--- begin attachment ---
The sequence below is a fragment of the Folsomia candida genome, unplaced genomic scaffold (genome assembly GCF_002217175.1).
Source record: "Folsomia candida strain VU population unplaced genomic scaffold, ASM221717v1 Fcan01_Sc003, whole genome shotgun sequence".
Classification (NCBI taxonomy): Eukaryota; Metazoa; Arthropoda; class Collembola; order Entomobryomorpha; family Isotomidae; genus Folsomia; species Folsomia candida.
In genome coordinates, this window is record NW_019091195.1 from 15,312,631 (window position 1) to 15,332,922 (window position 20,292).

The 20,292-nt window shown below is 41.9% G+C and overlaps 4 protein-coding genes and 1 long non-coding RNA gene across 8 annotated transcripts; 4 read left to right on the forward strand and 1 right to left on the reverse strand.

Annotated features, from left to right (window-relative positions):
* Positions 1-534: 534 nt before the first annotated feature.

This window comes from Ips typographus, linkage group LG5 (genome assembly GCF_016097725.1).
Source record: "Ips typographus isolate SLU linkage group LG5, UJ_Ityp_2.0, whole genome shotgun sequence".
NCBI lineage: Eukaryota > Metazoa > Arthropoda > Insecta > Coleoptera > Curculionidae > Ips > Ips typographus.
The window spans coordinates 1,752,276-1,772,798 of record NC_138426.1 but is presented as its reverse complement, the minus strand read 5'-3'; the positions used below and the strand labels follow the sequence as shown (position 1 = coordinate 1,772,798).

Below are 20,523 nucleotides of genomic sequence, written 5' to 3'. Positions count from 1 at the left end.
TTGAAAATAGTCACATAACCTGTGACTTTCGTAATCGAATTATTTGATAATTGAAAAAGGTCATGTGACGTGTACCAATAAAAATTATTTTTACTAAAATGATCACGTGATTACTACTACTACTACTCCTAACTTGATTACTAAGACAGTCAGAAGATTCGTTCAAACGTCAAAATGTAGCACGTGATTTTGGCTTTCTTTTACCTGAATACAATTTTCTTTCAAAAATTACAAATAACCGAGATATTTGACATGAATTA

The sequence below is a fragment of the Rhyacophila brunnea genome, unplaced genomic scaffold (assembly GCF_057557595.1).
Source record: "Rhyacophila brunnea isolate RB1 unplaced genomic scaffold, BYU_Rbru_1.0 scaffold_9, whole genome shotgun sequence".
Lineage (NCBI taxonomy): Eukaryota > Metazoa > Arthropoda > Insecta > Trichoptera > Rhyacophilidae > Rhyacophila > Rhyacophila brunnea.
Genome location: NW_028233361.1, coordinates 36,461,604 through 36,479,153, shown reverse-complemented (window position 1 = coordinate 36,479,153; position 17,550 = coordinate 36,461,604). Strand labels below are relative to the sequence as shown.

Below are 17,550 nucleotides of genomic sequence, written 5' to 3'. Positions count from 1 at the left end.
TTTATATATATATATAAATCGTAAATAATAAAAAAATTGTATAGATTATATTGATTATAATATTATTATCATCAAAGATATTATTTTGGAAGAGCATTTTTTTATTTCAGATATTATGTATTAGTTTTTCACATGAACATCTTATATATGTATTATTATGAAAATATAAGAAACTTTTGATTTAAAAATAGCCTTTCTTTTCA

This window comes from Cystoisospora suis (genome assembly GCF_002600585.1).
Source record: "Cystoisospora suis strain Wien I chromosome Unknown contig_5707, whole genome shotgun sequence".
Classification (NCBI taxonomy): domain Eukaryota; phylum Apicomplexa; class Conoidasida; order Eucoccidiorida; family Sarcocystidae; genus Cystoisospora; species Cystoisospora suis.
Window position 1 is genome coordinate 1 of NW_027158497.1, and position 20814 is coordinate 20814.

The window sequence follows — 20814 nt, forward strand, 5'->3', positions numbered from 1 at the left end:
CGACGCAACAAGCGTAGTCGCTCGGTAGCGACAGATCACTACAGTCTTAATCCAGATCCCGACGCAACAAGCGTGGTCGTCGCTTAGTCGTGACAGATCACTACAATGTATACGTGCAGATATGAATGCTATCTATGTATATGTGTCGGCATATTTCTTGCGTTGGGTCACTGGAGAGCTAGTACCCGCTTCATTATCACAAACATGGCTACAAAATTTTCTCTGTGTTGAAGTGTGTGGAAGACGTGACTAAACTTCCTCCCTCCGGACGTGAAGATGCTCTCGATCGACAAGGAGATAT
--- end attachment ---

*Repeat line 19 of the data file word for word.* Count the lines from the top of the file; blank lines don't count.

TTTATATATATATATAAATCGTAAATAATAAAAAAATTGTATAGATTATATTGATTATAATATTATTATCATCAAAGATATTATTTTGGAAGAGCATTTTTTTATTTCAGATATTATGTATTAGTTTTTCACATGAACATCTTATATATGTATTATTATGAAAATATAAGAAACTTTTGATTTAAAAATAGCCTTTCTTTTCA